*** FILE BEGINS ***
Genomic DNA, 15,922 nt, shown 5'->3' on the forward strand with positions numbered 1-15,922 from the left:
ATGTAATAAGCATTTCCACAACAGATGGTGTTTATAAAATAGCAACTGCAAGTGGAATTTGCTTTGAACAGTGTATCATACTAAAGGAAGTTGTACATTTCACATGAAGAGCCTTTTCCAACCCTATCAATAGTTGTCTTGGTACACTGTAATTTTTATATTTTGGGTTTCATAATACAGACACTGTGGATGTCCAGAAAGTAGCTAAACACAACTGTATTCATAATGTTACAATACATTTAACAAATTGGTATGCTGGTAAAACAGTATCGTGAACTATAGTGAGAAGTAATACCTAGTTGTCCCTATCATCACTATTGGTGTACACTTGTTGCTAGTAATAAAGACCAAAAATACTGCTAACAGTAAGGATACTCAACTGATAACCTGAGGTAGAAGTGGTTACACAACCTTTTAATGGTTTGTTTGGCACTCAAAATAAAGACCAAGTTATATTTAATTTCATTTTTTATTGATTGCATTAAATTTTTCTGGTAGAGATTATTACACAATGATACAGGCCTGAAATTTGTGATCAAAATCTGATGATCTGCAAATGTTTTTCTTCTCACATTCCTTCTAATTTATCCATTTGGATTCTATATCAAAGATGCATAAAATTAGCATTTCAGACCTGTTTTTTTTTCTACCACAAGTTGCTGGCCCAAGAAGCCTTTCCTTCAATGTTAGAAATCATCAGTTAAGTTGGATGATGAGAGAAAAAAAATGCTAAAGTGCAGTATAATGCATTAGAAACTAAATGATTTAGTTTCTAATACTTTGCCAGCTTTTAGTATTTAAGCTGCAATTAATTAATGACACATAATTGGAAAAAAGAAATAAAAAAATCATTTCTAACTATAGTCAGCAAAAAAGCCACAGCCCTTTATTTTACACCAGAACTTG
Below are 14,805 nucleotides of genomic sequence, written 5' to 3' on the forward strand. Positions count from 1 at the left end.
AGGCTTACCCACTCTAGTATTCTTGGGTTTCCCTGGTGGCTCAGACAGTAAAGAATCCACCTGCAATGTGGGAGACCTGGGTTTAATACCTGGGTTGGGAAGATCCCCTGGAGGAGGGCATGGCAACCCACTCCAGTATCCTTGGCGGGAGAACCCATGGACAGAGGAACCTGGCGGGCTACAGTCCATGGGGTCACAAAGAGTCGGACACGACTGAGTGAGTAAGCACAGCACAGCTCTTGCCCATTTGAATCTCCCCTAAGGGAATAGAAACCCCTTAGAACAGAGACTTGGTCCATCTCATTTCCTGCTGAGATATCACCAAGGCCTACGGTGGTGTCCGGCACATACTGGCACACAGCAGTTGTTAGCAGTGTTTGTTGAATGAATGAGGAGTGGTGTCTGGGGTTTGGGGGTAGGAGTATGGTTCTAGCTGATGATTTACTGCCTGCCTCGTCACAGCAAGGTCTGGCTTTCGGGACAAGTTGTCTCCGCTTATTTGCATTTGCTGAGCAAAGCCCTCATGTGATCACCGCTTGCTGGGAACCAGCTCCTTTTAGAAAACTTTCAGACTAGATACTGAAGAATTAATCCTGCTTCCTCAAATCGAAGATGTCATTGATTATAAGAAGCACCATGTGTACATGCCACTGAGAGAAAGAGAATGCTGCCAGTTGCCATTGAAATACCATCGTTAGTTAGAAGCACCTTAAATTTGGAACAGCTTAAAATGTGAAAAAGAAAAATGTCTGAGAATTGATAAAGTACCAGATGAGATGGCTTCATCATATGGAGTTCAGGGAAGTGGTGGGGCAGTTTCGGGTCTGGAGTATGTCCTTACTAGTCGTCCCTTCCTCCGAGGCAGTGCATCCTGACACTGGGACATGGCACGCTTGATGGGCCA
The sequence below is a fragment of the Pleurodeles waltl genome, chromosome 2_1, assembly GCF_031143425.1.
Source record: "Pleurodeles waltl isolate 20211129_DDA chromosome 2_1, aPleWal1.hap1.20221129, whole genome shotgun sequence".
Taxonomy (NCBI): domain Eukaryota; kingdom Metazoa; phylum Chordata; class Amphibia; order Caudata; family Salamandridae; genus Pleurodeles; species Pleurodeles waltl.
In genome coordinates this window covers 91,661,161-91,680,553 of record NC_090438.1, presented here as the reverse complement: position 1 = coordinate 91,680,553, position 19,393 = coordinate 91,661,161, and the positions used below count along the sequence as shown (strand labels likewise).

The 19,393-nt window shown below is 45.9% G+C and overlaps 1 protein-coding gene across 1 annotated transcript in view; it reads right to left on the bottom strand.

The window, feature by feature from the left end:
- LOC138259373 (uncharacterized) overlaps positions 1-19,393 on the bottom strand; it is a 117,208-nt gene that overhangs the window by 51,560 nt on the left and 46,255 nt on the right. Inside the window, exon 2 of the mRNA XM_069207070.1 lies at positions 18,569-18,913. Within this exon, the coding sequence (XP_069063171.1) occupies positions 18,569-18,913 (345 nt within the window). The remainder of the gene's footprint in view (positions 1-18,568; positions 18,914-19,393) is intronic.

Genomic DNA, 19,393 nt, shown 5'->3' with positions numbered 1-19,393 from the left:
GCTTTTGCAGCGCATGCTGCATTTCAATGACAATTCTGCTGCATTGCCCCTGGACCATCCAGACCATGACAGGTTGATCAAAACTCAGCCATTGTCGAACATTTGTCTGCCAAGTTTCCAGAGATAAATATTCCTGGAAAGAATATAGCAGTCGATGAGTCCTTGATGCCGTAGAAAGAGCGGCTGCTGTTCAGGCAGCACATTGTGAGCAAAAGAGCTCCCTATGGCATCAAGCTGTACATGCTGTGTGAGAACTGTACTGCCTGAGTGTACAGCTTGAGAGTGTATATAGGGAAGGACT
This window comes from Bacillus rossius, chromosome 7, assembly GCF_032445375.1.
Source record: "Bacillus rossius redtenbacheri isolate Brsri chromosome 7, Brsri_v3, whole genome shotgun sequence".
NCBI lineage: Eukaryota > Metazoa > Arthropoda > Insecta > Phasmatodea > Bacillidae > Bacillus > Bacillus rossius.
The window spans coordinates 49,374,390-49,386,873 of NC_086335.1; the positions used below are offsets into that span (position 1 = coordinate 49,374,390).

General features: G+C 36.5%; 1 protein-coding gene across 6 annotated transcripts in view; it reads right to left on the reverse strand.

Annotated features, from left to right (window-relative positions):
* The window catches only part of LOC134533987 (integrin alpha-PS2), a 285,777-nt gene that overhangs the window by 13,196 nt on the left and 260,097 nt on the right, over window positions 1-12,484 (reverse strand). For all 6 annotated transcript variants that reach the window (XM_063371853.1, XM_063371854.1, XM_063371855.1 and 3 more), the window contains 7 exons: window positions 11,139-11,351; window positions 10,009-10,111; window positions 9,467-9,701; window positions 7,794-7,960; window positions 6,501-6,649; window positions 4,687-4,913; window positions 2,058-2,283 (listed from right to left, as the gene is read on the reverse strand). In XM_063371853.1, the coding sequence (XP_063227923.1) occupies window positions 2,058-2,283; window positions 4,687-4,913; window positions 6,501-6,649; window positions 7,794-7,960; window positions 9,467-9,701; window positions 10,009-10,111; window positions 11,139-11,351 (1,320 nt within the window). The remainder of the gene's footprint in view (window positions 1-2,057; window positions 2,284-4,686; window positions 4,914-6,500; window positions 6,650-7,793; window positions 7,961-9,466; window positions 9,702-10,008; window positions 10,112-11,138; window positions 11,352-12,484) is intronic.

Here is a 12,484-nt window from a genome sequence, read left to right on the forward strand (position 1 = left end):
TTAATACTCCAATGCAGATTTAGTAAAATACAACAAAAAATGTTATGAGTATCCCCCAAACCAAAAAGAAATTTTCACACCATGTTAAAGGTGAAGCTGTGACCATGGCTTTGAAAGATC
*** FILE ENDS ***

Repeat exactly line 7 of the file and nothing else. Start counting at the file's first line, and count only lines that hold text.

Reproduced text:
Taxonomy (NCBI): domain Eukaryota; kingdom Metazoa; phylum Chordata; class Amphibia; order Caudata; family Salamandridae; genus Pleurodeles; species Pleurodeles waltl.